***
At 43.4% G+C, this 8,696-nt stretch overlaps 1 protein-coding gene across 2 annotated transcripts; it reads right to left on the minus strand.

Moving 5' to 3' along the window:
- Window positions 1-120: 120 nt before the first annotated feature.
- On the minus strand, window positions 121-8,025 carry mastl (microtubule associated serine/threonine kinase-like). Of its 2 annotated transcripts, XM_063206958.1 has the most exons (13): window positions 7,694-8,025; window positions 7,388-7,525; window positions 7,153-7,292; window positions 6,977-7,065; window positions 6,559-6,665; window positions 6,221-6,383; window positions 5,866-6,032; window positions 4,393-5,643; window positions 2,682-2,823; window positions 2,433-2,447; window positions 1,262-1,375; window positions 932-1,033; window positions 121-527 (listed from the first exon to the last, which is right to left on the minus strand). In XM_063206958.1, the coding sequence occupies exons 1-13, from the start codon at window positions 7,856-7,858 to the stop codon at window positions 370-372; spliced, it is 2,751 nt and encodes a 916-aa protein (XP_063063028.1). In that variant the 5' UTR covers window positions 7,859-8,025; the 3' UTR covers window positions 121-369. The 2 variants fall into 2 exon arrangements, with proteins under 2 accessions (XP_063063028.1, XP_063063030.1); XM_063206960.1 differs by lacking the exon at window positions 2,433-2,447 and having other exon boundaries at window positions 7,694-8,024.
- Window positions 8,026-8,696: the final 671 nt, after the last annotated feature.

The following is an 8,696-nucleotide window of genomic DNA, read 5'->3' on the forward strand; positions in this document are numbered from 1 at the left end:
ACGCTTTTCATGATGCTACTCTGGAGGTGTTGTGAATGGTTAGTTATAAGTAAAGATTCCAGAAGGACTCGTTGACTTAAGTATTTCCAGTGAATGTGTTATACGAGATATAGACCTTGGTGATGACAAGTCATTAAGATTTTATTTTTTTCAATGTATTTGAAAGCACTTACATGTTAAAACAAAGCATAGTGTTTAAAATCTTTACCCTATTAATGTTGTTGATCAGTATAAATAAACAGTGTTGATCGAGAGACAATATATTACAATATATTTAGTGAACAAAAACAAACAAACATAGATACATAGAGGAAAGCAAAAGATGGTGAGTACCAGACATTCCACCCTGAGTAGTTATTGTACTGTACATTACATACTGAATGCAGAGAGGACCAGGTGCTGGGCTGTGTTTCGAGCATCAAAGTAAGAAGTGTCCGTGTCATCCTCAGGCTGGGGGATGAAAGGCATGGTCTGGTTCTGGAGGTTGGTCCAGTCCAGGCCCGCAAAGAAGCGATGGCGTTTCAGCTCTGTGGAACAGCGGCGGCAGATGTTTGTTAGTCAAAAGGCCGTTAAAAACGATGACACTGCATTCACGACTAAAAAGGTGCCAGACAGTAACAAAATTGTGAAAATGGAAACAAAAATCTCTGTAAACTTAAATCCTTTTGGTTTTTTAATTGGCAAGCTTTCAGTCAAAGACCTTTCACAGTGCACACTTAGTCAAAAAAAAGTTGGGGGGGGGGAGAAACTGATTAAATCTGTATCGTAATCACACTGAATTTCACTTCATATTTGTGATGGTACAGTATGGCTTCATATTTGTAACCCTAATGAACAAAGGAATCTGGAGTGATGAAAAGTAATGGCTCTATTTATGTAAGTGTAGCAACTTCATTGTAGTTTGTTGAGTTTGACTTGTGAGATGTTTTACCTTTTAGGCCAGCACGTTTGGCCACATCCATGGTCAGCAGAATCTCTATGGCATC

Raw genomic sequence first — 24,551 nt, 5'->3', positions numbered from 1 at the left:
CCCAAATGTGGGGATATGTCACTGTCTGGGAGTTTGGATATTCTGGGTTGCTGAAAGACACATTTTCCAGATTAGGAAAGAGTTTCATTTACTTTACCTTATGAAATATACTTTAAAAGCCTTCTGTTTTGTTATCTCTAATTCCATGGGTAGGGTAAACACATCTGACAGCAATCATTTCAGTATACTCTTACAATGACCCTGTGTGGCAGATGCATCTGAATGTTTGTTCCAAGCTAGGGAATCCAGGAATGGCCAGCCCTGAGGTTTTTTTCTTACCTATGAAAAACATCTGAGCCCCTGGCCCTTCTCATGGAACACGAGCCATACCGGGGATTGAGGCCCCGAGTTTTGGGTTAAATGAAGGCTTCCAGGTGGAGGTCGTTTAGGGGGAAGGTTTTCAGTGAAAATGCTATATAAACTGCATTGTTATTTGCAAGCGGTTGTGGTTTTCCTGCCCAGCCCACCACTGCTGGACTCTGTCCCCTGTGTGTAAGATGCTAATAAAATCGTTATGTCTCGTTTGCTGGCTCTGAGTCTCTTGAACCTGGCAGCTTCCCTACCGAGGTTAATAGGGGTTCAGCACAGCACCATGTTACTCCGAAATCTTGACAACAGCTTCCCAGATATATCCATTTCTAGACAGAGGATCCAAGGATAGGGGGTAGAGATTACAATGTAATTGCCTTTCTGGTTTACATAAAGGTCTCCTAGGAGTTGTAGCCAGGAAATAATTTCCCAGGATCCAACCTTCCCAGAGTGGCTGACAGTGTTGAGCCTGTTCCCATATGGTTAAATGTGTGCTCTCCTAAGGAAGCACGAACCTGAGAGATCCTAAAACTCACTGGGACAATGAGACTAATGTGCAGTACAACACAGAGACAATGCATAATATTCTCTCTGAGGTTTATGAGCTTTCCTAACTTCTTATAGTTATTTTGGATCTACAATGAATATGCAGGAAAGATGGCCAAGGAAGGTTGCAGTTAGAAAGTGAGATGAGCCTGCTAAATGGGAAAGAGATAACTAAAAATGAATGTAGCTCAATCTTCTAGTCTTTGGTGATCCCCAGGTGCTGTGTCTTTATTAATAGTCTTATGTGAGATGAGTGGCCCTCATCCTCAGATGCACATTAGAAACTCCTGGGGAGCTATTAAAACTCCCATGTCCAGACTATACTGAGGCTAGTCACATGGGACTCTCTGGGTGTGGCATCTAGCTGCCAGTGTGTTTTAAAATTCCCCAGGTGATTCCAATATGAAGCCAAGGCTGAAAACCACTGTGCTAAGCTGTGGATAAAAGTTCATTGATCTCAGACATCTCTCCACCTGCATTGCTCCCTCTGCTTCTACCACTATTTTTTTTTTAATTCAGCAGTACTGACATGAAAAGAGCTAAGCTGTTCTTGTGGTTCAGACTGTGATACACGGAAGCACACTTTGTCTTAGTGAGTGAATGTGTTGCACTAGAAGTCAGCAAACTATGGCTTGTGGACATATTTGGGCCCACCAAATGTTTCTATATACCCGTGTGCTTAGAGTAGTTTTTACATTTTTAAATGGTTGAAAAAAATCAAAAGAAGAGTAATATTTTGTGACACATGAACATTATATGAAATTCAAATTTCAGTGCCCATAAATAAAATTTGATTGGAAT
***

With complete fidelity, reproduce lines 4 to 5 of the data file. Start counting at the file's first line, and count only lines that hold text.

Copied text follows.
- On the minus strand, window positions 121-8,025 carry mastl (microtubule associated serine/threonine kinase-like). Of its 2 annotated transcripts, XM_063206958.1 has the most exons (13): window positions 7,694-8,025; window positions 7,388-7,525; window positions 7,153-7,292; window positions 6,977-7,065; window positions 6,559-6,665; window positions 6,221-6,383; window positions 5,866-6,032; window positions 4,393-5,643; window positions 2,682-2,823; window positions 2,433-2,447; window positions 1,262-1,375; window positions 932-1,033; window positions 121-527 (listed from the first exon to the last, which is right to left on the minus strand). In XM_063206958.1, the coding sequence occupies exons 1-13, from the start codon at window positions 7,856-7,858 to the stop codon at window positions 370-372; spliced, it is 2,751 nt and encodes a 916-aa protein (XP_063063028.1). In that variant the 5' UTR covers window positions 7,859-8,025; the 3' UTR covers window positions 121-369. The 2 variants fall into 2 exon arrangements, with proteins under 2 accessions (XP_063063028.1, XP_063063030.1); XM_063206960.1 differs by lacking the exon at window positions 2,433-2,447 and having other exon boundaries at window positions 7,694-8,024.
- Window positions 8,026-8,696: the final 671 nt, after the last annotated feature.